Was born in Baltimore County, Maryland, March 20, 1796. His grandfather, Aquilla Cole, came from England and settled near Baltimore about 1760. After the close of the Revolutionary war, when the lands of Kentucky came into market, he started on a journey to that region with the intention of purchasing a large tract of land and finally locating there. On his way through Ohio, while traveling along "Zane's trace," from Wheeling to the present site of Zanesbille, in crossing the main stream of Wills creek, his horse became entangled in driftwood, the stream being full and deep, and he was drowned. His traveling comrades all escaped, and recovered and buried his remains near where he met his melancholy death. His estate, under the old English law, fell to his oldest son. His sons were Thomas, Elijah, Aquilla, Salathiel, Mycagy, and Stephen. They all removed to Kentucky but Thomas and Stephen. Thomas finally located in Washington County, Pennsylvania, while Stephen removed to Fairfield County, Ohio, about the year 1809. Stephen was twice married in Maryland, prior to his removal. He died in Fairfield County, leaving the following family: Stephen, Salathiel, Thomas, Charles, who died in infancy, Abraham, Mycagy, John, Eleanor, Mary, Richard, Charles, Wesley, Elijah, and Eliza. Stephen and Thomas came to Jackson Township, Wayne County, now Ashland County, in August, 1819. Thomas had married in 1816, and had one chid at the time of his removal. On his route from Fairfield he came by Newark, Mount Vernon, Bellville, Greentown, Jeromeville, and over the east part of Montgromery township to the forest home of William Bryan, south of the present site of Polk, where he remained until he and his brother cut a path to section eight, southeast and southwest quarters. When they selected a site for a cabin their wives stitched a number of linen sheets together and a tent was erected, in which they lived until the cabin could be erected and prepared for occupation. The third day was Sunday, and with the night came a heavy rain. His child was sick, and the rain beat through the tent. The bed became wet, and Mr. Cole sat upright with the quilt over his head to protect his sick child. Fortunately the next morning his child was better. He retains a vivid recollection of that introductory storm, and his altitude as "center pole". Salathiel, with a team, accompanied them to their wilderness home, and returned to Fairfield by the path he came. When the cabin was raised, Mr. Cole states that most of the hands were from the present vicinity of the village of Orange. He squared his house to the meridian by observing the section line, setting up and plumbing a stake and watching when the sun shadow pointed due north.
Upon his arrival he found the following families in the north half of the township: Rev. John Hazzard, John Mason, Mr. Morton, Thomas Green, Josiah Lee, Jesse Matthews, Laffler, and Jame Durfee, and in the south half, Noah Long, Jonas H. Gierhart, James A. Dinsmore, John Jackson, Michael and Matthias Rickel, William Bryan, Charles Hoy, and John Davault. A number of other families arrived during the fall of 1819. Stephen and Thomas cole brought a number of milch cows and young cattle, and two or three head of horses. A favorite mare escaped and attempted to return to Fairfield, but was pursued and captured, after a lively chase of several hours in the south part of the township. Wild grass was abundant in the forest, and cattle thrived upon it. Mr. Cole, by industry, and the assistance of his pioneer neighbors, soon prepared fields for culture. There were no schools or churches at his arrival in the township. Rev. Mr. Hazzard was a gentleman of good English education, and soon volunteered to instruct the children of the pioneers. He resided in the northeast part of the township, on section eleven. In 1822-3 Mr. Hazzard also established the first class of the Methodist Episcopal church, of which he was leader and teacher. He became a local preacher of the Methodist Episcopal church. The class was established in what has since become the village of Perryburgh, known sometimes as Albion, the name of it postoffice. The first class contained about ten members; Josiah Lee was at one time a leader. Mr. Cole became a member in 1825, and about 1830, a leader and exhorter, and in 1840 was licensed a local preacher and still retains his license. The Rev. Mr. Hazzard died in 1870 and was buried on his homestead. Mr. Cole, and we believe, Mr. Hazzard also, was licensed by that vunerable and much loved pioneer minister, Rev. Elmer Yocum. Mr. Cole is now (1876) deprived of his vision, having been afflicted some years with opacity of the crystalline lens, or cataract. His general health is good, and his disposition quite cheerful. Mrs. Cole, his excellent wife, who shared his pioneer toils, deceased May 8, 1870, aged seventy-four. His children are: Thomas Cole, jr., Elizabeth, wife of Chester C. Matthews; Rebecca, wife of Joseph C. Bolles; Mary, wife of Jacob Plice; Rachel, wife of Isaac Gordon, deceased, and Ruthie, wife of James Campbell, of Iowa. Mr. Cole has forty-six grandchildren, and twenty-five great-grandchildren. Most of his children reside in Ashland County. Rev. Thomas Cole died of paralysis, May 17, 1880, aged eighty-four years, one month, and twenty-seven days.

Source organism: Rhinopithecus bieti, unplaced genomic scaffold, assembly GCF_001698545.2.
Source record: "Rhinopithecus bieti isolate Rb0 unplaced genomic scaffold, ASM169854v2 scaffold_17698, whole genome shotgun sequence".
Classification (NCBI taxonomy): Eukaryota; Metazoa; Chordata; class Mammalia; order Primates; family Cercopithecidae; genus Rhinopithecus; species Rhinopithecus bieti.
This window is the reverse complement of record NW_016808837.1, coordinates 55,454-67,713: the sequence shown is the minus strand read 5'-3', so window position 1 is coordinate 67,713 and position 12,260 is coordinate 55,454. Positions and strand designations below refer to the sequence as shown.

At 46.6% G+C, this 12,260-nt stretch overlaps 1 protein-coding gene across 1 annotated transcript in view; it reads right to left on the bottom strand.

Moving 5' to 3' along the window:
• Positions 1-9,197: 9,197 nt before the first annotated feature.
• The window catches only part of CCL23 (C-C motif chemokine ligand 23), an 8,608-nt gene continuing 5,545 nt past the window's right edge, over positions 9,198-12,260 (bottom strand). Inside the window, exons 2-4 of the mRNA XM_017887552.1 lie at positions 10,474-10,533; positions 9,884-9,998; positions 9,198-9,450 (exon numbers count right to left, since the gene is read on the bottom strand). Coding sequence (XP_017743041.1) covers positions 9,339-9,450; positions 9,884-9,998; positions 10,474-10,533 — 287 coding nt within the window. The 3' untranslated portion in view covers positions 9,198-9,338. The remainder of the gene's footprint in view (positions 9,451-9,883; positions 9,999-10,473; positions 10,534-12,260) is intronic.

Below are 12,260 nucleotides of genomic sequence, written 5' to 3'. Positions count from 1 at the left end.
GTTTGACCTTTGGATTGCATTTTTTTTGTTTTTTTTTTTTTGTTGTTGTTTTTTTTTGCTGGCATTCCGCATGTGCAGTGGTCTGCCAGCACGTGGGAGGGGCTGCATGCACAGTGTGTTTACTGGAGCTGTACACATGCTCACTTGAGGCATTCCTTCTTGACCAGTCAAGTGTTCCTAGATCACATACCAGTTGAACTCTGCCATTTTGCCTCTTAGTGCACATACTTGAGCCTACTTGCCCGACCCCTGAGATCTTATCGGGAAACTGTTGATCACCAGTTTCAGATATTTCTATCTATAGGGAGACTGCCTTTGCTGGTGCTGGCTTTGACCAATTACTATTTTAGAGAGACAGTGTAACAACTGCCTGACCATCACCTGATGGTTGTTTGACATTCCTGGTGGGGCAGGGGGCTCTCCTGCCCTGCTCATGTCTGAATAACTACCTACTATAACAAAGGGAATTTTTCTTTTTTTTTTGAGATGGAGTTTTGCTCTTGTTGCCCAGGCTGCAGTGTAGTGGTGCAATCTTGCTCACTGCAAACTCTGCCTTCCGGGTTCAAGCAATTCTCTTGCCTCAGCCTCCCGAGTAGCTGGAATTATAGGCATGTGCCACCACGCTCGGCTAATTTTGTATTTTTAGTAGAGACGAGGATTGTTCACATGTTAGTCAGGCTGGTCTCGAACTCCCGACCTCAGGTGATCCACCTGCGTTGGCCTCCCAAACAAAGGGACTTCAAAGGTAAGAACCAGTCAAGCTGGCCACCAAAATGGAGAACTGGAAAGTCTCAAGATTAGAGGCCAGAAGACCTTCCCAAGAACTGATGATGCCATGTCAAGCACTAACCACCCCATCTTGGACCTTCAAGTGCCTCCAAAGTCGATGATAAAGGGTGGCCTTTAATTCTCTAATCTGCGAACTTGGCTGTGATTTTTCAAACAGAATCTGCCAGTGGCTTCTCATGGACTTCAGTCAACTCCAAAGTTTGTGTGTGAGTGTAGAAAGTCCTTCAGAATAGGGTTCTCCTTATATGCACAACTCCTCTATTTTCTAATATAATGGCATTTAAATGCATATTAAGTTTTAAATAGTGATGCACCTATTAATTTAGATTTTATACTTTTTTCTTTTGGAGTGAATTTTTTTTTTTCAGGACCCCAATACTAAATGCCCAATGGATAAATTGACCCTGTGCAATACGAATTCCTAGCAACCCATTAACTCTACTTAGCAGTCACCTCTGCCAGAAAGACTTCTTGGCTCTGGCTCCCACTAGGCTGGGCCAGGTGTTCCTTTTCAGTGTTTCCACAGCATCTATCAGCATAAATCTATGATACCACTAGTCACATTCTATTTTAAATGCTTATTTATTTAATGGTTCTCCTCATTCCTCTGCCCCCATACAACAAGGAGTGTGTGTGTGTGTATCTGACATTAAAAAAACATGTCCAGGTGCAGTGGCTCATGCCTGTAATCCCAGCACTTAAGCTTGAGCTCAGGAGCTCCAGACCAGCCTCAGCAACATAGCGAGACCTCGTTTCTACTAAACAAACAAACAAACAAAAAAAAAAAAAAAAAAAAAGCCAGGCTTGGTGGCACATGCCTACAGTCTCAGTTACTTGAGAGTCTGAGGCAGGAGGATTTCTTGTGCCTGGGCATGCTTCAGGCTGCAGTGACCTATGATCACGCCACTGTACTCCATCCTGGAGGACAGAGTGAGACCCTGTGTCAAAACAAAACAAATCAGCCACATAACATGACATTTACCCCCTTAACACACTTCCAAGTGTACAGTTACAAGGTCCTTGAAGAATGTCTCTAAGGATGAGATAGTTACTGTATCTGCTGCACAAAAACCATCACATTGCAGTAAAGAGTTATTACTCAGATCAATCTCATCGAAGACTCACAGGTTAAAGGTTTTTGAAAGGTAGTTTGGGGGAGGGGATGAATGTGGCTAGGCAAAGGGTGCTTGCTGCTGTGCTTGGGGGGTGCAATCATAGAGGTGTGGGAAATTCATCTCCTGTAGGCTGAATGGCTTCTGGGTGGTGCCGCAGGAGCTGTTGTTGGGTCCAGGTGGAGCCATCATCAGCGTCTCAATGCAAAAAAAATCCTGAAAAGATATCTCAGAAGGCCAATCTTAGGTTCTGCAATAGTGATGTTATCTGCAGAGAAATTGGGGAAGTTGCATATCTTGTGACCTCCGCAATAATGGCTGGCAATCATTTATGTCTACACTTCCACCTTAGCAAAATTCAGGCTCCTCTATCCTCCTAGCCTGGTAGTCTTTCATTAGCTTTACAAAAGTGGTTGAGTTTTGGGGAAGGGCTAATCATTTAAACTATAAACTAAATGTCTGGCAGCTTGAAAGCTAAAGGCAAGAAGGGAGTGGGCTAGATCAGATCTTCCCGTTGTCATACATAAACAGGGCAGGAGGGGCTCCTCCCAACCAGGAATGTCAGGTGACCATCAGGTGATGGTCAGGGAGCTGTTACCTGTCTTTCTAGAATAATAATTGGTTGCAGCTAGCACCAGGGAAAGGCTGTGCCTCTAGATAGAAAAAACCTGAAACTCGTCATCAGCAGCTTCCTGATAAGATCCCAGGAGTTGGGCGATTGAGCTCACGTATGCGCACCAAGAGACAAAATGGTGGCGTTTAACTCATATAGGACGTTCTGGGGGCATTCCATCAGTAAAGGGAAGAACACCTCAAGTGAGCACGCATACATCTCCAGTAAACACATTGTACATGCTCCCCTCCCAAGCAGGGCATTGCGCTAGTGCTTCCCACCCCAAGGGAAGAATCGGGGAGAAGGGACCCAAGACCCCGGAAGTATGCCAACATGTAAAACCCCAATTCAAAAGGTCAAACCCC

This sketch was written in 1876, when Mr. Cole was in fair health. His infirmities of vision gradually grew worse, until his decease on the 17th.
contributed and transcibed by Russ Shopbell email@example.com